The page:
Jessica Hahn, the former church secretary whose encounter with Jim Bakker led to the PTL founder's downfall, will appear bare-breasted in a 10-page picture layout in the November issue of Playboy, a spokesman for the magazine confirmed yesterday.
Playboy spokesmen would not give the details, but the Chicago Sun-Times reported that the photographs show a topless Hahn in the water. In one picture, she is "floating on more than water wings" and in another, she is nude on a plastic dolphin, the newspaper said. The accompanying article in Playboy is titled "Jessica Hahn. Born again. In words and pictures," the Sun-Times said.
"These pictures are a celebration of a new life for me. A new beginning," Hahn reportedly explains in the magazine. "To do this ... is probably the most ironic, the most far-fetched idea for a church secretary."
Bill Page, a spokesman for Playboy in Chicago, confirmed that Hahn appears partially nude in the November issue. But Bruce Binkow, a Los Angeles spokesman for the magazine, said Playboy is trying to keep the story under wraps until it hits the stands Sept. 29. A second part to the Hahn story will run in the December issue, Binkow said.
Hahn, 28, has given dozens of interviews since disclosures last spring about her 1980 sexual encounter with Bakker and his $265,000 payment to her. More than once, she has tearfully asserted that all the publicity about her has ruined her life.
Meanwhile, in Fort Mill, S.C., the Rev. Jerry Falwell, who once vowed there would be "no more sideshows" on the PTL's religious programs, recited a popular children's prayer yesterday and then hurtled fully clothed down the ministry's 60-foot water slide to fulfil a fund-raising promise.
"Now I lay me down to sleep," Falwell said as he stretched out on the slide. "I pray the Lord my soul to keep. Oh, oh, oh my goodness ... Twenty-two million dollars -- was it worth it? Oh, oh, help."
Wearing a blue suit and tie, the 245-pound Falwell then swooshed down the slide on his back, his arms crossed on his chest, before a nationwide television audience viewing the beleaguered ministry's "PTL Show."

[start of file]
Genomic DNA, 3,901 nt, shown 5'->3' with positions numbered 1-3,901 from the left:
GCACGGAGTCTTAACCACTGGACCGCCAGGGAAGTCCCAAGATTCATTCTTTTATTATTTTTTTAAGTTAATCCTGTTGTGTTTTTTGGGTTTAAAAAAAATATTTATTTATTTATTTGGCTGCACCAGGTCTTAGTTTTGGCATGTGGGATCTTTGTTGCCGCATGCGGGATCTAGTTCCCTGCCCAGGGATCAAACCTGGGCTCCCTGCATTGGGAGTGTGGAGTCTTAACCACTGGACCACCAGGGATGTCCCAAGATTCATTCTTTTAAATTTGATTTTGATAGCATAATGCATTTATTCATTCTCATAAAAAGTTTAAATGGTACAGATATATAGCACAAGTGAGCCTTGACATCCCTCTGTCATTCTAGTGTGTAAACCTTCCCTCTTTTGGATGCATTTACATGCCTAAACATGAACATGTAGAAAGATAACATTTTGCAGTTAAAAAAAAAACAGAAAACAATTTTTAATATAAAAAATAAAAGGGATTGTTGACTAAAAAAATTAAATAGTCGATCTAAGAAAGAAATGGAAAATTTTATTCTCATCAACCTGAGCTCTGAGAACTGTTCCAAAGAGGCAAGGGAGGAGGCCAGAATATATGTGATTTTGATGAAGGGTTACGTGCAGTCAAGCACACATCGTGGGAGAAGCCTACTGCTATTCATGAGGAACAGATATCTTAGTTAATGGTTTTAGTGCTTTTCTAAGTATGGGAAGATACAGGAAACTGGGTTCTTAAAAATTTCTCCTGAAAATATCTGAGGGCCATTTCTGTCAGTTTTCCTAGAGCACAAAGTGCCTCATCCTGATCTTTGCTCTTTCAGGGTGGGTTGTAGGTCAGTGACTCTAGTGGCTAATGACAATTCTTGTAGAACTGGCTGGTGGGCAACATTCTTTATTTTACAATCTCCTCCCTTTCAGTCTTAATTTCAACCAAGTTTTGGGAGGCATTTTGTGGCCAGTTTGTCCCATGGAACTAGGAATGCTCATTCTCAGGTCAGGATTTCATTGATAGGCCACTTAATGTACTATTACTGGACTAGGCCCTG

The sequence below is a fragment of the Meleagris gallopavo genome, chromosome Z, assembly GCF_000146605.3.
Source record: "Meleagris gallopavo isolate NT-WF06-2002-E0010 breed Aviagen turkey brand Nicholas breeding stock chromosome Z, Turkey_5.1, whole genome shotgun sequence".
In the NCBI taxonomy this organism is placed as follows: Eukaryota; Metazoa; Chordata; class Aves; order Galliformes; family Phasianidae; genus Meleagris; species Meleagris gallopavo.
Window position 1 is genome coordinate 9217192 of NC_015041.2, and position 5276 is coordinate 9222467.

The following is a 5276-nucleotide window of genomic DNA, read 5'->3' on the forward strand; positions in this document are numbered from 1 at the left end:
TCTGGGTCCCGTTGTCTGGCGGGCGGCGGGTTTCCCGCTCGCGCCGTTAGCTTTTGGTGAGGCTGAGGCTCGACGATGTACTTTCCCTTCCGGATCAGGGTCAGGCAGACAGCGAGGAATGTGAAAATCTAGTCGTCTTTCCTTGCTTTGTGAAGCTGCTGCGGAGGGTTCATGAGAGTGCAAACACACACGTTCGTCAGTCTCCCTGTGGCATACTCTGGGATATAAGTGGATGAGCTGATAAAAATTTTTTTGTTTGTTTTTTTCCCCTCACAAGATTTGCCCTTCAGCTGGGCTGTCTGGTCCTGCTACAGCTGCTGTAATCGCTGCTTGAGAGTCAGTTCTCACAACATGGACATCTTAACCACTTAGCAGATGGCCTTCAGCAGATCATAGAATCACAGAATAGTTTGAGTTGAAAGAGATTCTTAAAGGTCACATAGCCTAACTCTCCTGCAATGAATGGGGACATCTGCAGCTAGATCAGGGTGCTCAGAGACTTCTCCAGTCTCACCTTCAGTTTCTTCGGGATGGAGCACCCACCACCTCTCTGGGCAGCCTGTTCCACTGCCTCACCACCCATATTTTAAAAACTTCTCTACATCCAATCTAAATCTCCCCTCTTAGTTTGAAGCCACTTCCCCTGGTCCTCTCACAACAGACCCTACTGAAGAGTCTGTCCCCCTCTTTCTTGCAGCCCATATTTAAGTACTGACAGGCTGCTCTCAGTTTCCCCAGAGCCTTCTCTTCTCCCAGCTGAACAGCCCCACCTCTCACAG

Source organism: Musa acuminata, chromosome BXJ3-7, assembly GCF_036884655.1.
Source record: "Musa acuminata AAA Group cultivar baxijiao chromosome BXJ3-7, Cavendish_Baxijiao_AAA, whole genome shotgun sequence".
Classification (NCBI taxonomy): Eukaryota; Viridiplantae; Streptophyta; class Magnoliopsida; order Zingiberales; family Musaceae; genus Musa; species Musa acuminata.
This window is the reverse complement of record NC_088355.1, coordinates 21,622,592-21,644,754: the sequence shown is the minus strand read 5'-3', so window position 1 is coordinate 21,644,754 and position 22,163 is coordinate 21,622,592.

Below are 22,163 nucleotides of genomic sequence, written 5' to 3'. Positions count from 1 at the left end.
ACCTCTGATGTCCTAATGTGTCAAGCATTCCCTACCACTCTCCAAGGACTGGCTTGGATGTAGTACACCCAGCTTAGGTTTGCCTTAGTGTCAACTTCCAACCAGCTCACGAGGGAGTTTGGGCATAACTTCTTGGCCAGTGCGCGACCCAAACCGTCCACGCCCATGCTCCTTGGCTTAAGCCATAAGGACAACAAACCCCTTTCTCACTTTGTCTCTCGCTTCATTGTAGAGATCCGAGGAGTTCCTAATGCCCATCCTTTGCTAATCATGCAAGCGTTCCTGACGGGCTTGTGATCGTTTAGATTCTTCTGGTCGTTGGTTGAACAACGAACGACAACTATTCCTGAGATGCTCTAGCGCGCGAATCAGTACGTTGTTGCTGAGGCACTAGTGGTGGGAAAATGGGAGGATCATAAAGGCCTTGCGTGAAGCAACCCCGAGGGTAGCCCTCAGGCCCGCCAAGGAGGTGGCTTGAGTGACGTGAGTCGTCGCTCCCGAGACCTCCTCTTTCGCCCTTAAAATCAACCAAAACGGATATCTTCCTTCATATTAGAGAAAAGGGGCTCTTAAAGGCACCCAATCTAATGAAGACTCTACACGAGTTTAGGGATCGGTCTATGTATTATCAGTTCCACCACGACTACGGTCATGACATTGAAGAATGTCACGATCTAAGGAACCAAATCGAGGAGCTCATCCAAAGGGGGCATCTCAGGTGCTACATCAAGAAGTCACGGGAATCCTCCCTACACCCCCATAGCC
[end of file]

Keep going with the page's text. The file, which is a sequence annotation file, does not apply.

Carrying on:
Falwell joked about the fact that his stunt at PTL's Heritage USA religious theme park came on the same day Pope John Paul II flew into Miami for an 11-day tour of the United States. "Can you imagine the fun -- split screen," Falwell said, "of the distinguished pope stepping off the plane from Rome in Miami and this nut, this Baptist preacher, coming down the water slide for $22 million."
After Bakker resigned in March, Falwell promised the PTL TV show would turn to serious evangelism. But the very next day, it featured a man who preached while balancing on a board over a barrel, juggling Indian clubs, with his wife perched on his shoulders.
In July, Falwell, a fundamentalist Baptist viewed with general suspicion by many of the PTL's charismatic Pentecostal followers, promised to go down the resort's water slide if 1,000 supporters would give the bankrupt ministry $1,000 apiece.
On Wednesday, meanwhile, U.S. Bankruptcy Judge Rufus Reynolds ruled that the ministry could evict wheelchair-bound Kevin Whittum from the $1.5 million "Kevin's House" that was built at Heritage Village with PTL contributions, ostensibly to house a number of handicapped youngsters. But Reynolds said the ministry must provide "suitable alternative" quarters for Whittum, the adopted son of Bakker's cousin who lived in the home with his sister and parents.
Melvin Roberts, Whittum's lawyer, made an emotional plea to Reynolds to keep PTL officials from evicting him from the home, but PTL attorney Norman Roy Grutman said the ministry cannot afford to operate the four-bedroom home and would convert it to a bed-and-breakfast facility for visitor